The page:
Which lightweight pack ?

Discussion in 'Packs & Accessories' started by stonemonkey, May 12, 2019.

  1. Clare

    Clare Thru Hiker

    If you must dress the same then that’s a class act. Especially for a woman who likes a hand knitted jumper and will cycle to literally the end of the earth to get one. :rolleyes:

    Such hypocrisy, honestly.
    Fair Weather Camper and Mole like this.
  2. stonemonkey

    stonemonkey Ultralighter

  3. Fair Weather Camper

    Fair Weather Camper Thru Hiker

    I'm only commissioning a Galician jumper for myself sweetie :rolleyes:

    I'm not carrying two back. :eek:

    Class act, or no.. :bag:
    Mole likes this.
  4. cathyjc

    cathyjc Thru Hiker

    I'm 5'4" (or there abouts) with longish legs which means a back length at the short end of the scale.
    I spent years carrying packs with too long a back length - and being very very uncomfortable.
    Get your back measured and find a pack the correct length. Don't compromise on this.
    My experience is that adjustable packs are never going to be short enough - "One size fits all" usually means "one size fits no one".

    Like @Mole I dislike the "trampoline" style mesh back arrangements - pulls the weight away from you = not good for balance.

    After comfort - the number of pockets, size etc. are much less important. Bit like footwear then :D.
    stonemonkey and Dave V like this.
  5. Cranston

    Cranston Thru Hiker

    Never used the water bladder pocket. Not a bladder person. Your suspicion is correct William, tho' it is certainly cooler than fabric straight on the back.:thumbsup::thumbsup:
    Getting your bottle into the pocket is quite easy, if that is the reason you would use the bladder holder. Nearly as easy as an Exos.
    WilliamC likes this.
  6. Dave V

    Dave V Moderator Staff Member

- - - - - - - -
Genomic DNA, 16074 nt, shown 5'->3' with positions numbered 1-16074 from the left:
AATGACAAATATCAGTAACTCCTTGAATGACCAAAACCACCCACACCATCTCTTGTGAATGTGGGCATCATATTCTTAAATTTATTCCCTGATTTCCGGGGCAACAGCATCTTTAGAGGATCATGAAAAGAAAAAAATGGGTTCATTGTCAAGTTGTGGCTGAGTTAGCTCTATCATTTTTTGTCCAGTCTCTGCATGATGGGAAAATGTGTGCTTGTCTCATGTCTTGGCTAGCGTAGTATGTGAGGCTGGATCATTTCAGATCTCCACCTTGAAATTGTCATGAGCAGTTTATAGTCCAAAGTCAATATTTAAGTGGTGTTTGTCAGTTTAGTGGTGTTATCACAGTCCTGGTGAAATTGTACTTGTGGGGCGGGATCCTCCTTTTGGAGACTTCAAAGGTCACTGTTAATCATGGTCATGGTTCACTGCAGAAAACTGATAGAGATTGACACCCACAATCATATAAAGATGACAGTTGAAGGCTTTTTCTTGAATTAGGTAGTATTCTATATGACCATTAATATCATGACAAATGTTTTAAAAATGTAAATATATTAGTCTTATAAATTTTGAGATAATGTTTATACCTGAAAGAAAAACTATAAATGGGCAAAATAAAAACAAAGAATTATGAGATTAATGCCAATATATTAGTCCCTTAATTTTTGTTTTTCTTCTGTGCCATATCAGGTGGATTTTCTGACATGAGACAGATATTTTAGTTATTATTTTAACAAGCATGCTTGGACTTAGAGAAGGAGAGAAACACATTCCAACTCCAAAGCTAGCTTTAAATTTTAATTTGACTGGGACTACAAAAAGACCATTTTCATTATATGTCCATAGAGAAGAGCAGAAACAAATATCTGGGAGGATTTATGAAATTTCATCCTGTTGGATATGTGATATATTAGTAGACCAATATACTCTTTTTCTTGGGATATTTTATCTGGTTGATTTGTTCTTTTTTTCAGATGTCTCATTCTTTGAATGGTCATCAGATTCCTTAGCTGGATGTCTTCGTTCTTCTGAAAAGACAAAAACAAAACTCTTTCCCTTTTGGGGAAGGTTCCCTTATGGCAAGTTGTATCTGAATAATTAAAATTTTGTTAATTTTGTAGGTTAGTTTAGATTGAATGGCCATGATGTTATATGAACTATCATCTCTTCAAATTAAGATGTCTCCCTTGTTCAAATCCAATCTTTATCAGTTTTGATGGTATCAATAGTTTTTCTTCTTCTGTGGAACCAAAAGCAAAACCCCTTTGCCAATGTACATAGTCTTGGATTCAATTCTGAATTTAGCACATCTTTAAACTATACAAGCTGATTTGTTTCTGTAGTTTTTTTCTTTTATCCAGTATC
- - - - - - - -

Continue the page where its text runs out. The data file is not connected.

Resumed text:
I used the bladder pocket for my map or waterproof jacket on my Talon 33.

    That's one bit of gear I on and off regret selling. It was a good sturdy, light grab bag for many occasions, not just hiking.

    The only issue was that fully extended, the back was only just long enough M/L for my frame.
    stonemonkey likes this.
  7. PhilHo

    PhilHo Thru Hiker

    I've not gone ultra lightweight but you can get reasonably lightweight packs, that are really good in other ways, without breaking the bank. I have Exped Lightning 60 which I like a lot, 1120g, I paid around £120 for it. It has very adjustable back length function. If you have a sticky out spine and rounded back it might not suit though. I find the load is transferred very nicely to my pelvis by the waist belt and although the shoulder straps are not heavily padded I don't have any issues with these. I'm often carrying 12kgs on 15 to 20 mile days.

    T'wife has an Osprey Eja 48 (1170g) that I spotted on their second chance website that came in at £62 delivered. You sometimes see amazing bargains on there - Osprey Second Life
    stonemonkey likes this.
  8. Shewie

    Shewie Administrator Staff Member

    There’s a nice ULA CDT on fleabay at the moment.

    Great packs, very comfy and carry a load well. I used one on the TGO with around 8-9kg depending on food resupply

    Around 700g for 52L
    stonemonkey, Dave V and Tartanferret like this.
  9. WilliamC

    WilliamC Thru Hiker

    I don't use a bladder as part of a hydration system, either, just as a collapsible water bottle. I'm quite happy to stop and have a rest when I want a drink. But often we have to carry a lot of water and I thought the option of one slipped in close to the back seemed a good way to carry it. In practice, a full 1.5 litre bladder pushed against the back too much to be comfortable this weekend. It wasn't so bad with only a litre in it.
    stonemonkey and edh like this.
  10. ZenTrekker

    ZenTrekker Section Hiker

    After becoming badly dehydrated while waling across the Carneddu some years ago, I became a convert to water bladders. Each to his/her own
  11. PhilHo

    PhilHo Thru Hiker

    If you're going to buy a pack made for a fixed torso/back length I would recommend going and trying some on. One of the reasons I went for the Exped Lightning 60 was the fact that it is very adjustable and that increased the odds of me being able to make it fit me correctly.
    Jon jons likes this.
  12. Cranston

    Cranston Thru Hiker

    Almost always drink while walking-200 mls on the half hour, so reachable bottle pockets are an absolute necessity for me.
    Sounds like you might be in a dry climate as I am. All I seem to be doing is looking for water.
  13. Enzo

    Enzo Thru Hiker

    Side water bottle holders are a slight saw point for me on many packs. I might be unflexible but I find many hard to get a big bottle out of and many not well sized. Part of the impetus to myog packs.